Voices in transition: lessons on career adaptability

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From: Career Development Quarterly(Vol. 52, Issue 4)
Publisher: National Career Development Association
Document Type: Article
Length: 7,163 words

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Occupational problems have negative consequences across life domains, yet relatively little research addresses the psychological resources necessary for the adult career transition. Considering Super's concept of career adaptability (D. E. Super & E. G. Knasel, 1981), the authors outline what they believe adults need to successfully manage the transition. Individuals in transition were interviewed and their responses were analyzed using qualitative methods. Participants who anticipated career change planfully and realistically, even when their jobs appeared to be secure, cited better experiences of the transition and perceived themselves to be coping better than did participants who ignored signs of change or reacted unrealistically soon after the job loss.

Frances was 51 when she lost her job after 13 years. Divorced, and with her sons on their own, she had no one dependent on her, but also no one to assist her. She explained, "It hit so suddenly--I just feel very scared." Joe was also 51 at the time of the termination of his job. Although his wife had a job, they both acknowledged that her hourly salary would not provide enough income for long--not with one daughter months away from college and a second daughter 2 years behind her. Joe described his reaction this way:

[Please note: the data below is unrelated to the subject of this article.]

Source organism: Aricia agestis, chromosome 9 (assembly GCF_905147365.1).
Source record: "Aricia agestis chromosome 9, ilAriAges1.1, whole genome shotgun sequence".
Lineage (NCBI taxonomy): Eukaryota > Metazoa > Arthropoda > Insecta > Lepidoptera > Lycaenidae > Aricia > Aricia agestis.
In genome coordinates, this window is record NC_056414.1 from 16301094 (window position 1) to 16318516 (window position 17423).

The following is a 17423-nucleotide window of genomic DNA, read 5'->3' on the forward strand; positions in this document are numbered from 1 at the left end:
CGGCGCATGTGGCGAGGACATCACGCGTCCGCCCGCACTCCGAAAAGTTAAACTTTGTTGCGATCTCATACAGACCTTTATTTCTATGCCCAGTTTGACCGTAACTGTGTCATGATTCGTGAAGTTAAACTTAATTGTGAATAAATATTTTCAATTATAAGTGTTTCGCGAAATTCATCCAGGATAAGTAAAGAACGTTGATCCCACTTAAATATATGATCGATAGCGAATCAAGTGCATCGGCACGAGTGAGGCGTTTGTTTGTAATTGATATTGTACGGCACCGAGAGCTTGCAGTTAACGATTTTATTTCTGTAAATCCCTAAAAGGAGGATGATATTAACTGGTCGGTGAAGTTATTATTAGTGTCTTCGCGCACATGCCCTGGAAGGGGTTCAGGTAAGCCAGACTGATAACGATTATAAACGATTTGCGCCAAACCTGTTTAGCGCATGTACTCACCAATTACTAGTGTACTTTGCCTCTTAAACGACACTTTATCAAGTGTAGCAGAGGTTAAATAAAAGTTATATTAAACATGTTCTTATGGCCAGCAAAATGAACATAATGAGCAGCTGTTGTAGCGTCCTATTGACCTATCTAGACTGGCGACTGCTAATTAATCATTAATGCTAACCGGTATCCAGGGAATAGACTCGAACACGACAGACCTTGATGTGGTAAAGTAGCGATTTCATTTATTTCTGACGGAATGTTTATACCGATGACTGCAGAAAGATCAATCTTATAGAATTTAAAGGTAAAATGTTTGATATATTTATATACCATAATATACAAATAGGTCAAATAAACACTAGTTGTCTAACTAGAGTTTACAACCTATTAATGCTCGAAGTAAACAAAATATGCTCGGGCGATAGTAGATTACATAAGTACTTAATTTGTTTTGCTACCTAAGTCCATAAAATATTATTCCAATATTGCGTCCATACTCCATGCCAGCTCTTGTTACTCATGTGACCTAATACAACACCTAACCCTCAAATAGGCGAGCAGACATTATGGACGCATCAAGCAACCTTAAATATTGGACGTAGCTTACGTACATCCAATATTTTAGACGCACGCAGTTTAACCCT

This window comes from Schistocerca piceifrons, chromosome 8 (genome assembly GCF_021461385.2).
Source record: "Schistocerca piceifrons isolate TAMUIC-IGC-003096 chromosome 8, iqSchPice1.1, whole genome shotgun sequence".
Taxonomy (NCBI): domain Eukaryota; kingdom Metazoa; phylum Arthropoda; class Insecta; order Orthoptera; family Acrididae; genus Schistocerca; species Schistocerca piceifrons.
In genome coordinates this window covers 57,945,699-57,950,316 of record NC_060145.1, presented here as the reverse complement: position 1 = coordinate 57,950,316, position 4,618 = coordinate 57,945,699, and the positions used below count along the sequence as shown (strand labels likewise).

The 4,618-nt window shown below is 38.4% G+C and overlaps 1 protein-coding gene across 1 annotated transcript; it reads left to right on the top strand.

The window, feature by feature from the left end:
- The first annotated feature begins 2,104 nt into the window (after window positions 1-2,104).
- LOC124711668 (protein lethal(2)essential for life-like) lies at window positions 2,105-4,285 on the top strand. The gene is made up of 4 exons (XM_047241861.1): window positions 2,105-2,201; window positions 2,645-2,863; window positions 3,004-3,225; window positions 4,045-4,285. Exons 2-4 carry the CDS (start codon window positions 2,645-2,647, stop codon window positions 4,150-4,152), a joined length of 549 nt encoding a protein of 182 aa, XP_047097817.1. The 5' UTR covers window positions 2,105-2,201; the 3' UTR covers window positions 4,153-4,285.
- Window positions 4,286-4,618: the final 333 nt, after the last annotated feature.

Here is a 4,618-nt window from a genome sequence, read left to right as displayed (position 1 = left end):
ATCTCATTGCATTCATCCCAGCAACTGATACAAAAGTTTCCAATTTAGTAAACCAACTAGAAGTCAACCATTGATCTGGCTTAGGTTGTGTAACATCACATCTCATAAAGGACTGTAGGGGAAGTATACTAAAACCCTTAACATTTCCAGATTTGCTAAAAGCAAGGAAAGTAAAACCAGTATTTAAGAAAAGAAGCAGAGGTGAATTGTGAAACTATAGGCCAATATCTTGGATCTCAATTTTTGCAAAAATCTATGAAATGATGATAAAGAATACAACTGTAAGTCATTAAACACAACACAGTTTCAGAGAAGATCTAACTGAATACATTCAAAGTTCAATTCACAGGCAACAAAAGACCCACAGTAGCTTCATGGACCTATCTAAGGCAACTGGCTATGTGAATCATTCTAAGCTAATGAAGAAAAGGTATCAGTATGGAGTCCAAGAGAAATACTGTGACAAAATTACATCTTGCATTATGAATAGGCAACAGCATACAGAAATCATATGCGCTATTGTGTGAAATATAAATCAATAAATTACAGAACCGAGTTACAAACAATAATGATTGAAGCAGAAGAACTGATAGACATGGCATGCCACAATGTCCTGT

I've been--not depressed--but down. It's hard to get motivated. I spent nearly 20 years of my life with this company, and this is what I end up with. I started with them right after it got going. I still feel angry at the company for the way they allowed it to deteriorate.

Frances and Joe both felt betrayed after putting in years of loyal service to a local company. Neither of them had looked for a job in many years. Both felt shocked.

Since the 1970s, career change has become increasingly common in the lives of adults. Whether because of personal choice or because of organizational change in the world of work, the need to change jobs or occupations multiple times must be considered the rule and not the exception (Cairo, Kritis, & Myers, 1996). Furthermore, for a significant number of adults changing careers, the transition results in a position that is less desirable than their previous one (Wanberg, 1995). Occupational problems have been shown to have a negative effect on physical and emotional health, life satisfaction, family life (Menaghan, & Merves, 1984; Williams & Johansen, 1985), and financial resources (Sales, 1995). The uncertainty that results from this trend toward more frequent change has prompted a need for an increased understanding within the counseling profession of adult career development; however, relatively little research addresses the psychological resources necessary for adult career transitions (Heppner, 1998).

Super's life-span, life-space theory (Super, Savickas, & Super, 1996) provides important insights for furthering career counselors' understanding of the adult career transition. Prior to the sharp increase in adult career change, the core concept of Super's theory was career maturity. This concept emphasized the following developmental markers for decision making and coping with career tasks: Growth (4 to 13 years), Exploration (14...

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Gale Document Number: GALE|A120354603